This became clear in 2018 when Democrats in the state senate killed a Republican effort to close a loophole in Proposition 13. The loophole is a technical issue that disallows the reassessment of a commercial property’s value that is partially sold, as long as the original owner retains some rights over 50% of it.
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This became a high profile issue when the loophole allowed basketball star Earvin Johnson and a group of investors to purchase the parking lots surrounding Dodger Stadium in Los Angeles with full rights to all revenue raised therein, while 50% ownership remained in the hands of the seller.
Thus, a reassessment of the property value was not allowed, saving the investors $2 million each year in taxes.
In the late spring of 2018, Republican state Senate leader Patricia Bates promoted a bill that would close the loophole in an effort to preserve the protections for which Proposition 13 was intended. The results of her efforts were well described at the time by Thomas Elias. He said:
“The latest effort, carried by state Republican Senate Leader Patricia Bates, from Laguna Niguel, failed on a 3-2 vote of the Senate’s Governance and Finance Committee, with two ostensibly liberal Los Angeles County Democrats — Ed Hernandez and Robert Herzberg — abstaining. Both votes for the Prop. 13 reform came from Orange County Republicans, John Moorlach and Janet Nguyen, while Democrats Jim Beall of San Jose, Richard Lara of East Los Angeles and Mike McGuire of Ukiah all voted no.”4
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In short, the Democrats were unwilling to fix the problems in Proposition 13 to increase their odds of overthrowing it. Thus, this is not a question of increasing revenues for schools. Rather, it is politicking at its worse. It is an effort to push socialist taxation on an already overtaxed populace. It is the enacting of a leftist agenda.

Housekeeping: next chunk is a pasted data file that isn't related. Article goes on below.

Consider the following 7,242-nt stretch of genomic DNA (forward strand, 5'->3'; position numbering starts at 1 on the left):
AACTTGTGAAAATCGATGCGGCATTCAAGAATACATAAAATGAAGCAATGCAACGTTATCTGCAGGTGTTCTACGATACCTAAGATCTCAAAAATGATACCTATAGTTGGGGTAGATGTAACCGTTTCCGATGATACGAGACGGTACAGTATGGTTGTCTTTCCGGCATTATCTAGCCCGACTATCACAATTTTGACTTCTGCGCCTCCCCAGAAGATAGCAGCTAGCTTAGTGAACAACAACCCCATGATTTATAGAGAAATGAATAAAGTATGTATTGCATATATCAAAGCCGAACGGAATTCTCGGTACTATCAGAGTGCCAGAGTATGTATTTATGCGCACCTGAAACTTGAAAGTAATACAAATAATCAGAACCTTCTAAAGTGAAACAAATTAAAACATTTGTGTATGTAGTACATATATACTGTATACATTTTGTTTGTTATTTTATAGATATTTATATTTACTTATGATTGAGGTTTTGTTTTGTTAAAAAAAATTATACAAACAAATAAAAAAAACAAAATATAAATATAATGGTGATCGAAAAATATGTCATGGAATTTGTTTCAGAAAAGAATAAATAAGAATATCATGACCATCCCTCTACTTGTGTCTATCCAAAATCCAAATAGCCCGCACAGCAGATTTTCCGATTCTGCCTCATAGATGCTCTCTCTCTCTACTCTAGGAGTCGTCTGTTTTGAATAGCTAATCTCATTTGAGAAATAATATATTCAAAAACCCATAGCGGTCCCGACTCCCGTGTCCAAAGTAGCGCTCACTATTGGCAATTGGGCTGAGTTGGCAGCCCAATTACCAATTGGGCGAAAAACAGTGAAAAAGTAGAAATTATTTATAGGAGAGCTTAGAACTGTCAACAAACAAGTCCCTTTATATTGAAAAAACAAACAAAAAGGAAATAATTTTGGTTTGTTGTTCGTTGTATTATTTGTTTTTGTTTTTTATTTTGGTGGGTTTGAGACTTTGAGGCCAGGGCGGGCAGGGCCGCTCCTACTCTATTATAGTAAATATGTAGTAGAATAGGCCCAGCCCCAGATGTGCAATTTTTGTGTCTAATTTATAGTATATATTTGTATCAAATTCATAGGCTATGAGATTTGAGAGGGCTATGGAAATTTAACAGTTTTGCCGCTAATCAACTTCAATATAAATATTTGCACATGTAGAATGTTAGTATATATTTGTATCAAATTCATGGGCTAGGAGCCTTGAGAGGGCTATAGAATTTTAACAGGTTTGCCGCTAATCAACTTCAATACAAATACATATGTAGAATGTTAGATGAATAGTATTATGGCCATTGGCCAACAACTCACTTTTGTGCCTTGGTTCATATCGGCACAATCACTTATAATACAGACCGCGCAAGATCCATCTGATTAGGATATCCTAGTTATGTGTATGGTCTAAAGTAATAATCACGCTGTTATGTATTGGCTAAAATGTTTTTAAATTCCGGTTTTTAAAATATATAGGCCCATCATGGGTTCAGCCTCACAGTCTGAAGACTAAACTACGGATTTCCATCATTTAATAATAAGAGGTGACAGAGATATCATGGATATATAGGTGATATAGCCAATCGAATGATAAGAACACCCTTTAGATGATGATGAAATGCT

Remain Firm in Support of Proposition 13
This is why Californians must remain steadfast in their support of Proposition 13. They must refuse to be hoodwinked by the tricks of the liberal establishment and do whatever they can to maintain the remnants of free enterprise that made California the economic powerhouse it used to be, and upon whose ruins the state continues to survive.
- Cf. Southstar Communities, “1,800 Companies Left California In a Year – With Most Bound for Texas,” January 29, 2019, last accessed February 28, 2020, //www.southstarcommunities.com/blog/companies-leave-california-bound-for-texas.
- Joe Garofoli, The San Francisco Chronicle, “Proposition 13 is no longer off-limits in California,” December 27, 2018, last accessed February 28, 2020, //www.sfchronicle.com/politics/article/Proposition-13-is-no-longer-off-limits-in-13492400.php#photo-16013186.
- Edsource, “California election 2020: Democratic presidential primary and Prop. 13 construction bond,” March 3, 2020, last accessed March 9, 2020, //edsource.org/2020/california-election-2020-democratic-presidential-primary-and-prop-13-construction-bond/624546.
- Thomas D. Elias, The Orange County Register, “Do Democrats in Sacramento really want to fix Prop. 13 problems?,” July 5, 2018, last accessed March 9, 2020, //www.ocregister.com/2018/07/05/do-democrats-really-want-to-fix-prop-13-problems/.